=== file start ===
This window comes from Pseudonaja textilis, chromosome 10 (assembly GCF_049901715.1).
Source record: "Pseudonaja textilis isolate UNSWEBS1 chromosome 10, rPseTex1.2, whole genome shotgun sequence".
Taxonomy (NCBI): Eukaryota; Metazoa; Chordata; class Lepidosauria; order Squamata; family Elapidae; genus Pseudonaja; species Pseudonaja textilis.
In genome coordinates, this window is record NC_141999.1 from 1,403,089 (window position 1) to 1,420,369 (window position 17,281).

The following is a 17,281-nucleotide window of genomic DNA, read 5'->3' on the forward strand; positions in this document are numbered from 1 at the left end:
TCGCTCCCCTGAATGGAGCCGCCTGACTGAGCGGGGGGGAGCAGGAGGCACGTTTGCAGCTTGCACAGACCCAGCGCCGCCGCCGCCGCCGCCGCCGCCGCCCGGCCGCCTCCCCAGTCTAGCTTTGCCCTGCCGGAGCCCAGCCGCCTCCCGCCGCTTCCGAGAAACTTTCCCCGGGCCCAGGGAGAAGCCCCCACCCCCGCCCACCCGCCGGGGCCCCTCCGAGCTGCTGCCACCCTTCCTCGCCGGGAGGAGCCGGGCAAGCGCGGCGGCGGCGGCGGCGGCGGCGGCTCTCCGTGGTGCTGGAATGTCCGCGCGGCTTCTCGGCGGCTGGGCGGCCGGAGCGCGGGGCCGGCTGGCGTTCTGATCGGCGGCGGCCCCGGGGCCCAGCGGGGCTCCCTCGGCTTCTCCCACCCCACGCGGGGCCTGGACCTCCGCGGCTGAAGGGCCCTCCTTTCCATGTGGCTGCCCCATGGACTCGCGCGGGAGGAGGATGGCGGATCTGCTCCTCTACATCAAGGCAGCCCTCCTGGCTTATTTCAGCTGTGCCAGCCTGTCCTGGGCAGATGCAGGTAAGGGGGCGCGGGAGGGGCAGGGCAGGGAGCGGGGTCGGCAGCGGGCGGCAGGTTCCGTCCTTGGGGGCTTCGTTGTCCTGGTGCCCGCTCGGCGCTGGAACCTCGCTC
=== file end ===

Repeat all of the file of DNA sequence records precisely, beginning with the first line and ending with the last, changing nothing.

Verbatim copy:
This window comes from Pseudonaja textilis, chromosome 10 (assembly GCF_049901715.1).
Source record: "Pseudonaja textilis isolate UNSWEBS1 chromosome 10, rPseTex1.2, whole genome shotgun sequence".
Taxonomy (NCBI): Eukaryota; Metazoa; Chordata; class Lepidosauria; order Squamata; family Elapidae; genus Pseudonaja; species Pseudonaja textilis.
In genome coordinates, this window is record NC_141999.1 from 1,403,089 (window position 1) to 1,420,369 (window position 17,281).

The following is a 17,281-nucleotide window of genomic DNA, read 5'->3' on the forward strand; positions in this document are numbered from 1 at the left end:
TCGCTCCCCTGAATGGAGCCGCCTGACTGAGCGGGGGGGAGCAGGAGGCACGTTTGCAGCTTGCACAGACCCAGCGCCGCCGCCGCCGCCGCCGCCGCCGCCCGGCCGCCTCCCCAGTCTAGCTTTGCCCTGCCGGAGCCCAGCCGCCTCCCGCCGCTTCCGAGAAACTTTCCCCGGGCCCAGGGAGAAGCCCCCACCCCCGCCCACCCGCCGGGGCCCCTCCGAGCTGCTGCCACCCTTCCTCGCCGGGAGGAGCCGGGCAAGCGCGGCGGCGGCGGCGGCGGCGGCGGCTCTCCGTGGTGCTGGAATGTCCGCGCGGCTTCTCGGCGGCTGGGCGGCCGGAGCGCGGGGCCGGCTGGCGTTCTGATCGGCGGCGGCCCCGGGGCCCAGCGGGGCTCCCTCGGCTTCTCCCACCCCACGCGGGGCCTGGACCTCCGCGGCTGAAGGGCCCTCCTTTCCATGTGGCTGCCCCATGGACTCGCGCGGGAGGAGGATGGCGGATCTGCTCCTCTACATCAAGGCAGCCCTCCTGGCTTATTTCAGCTGTGCCAGCCTGTCCTGGGCAGATGCAGGTAAGGGGGCGCGGGAGGGGCAGGGCAGGGAGCGGGGTCGGCAGCGGGCGGCAGGTTCCGTCCTTGGGGGCTTCGTTGTCCTGGTGCCCGCTCGGCGCTGGAACCTCGCTC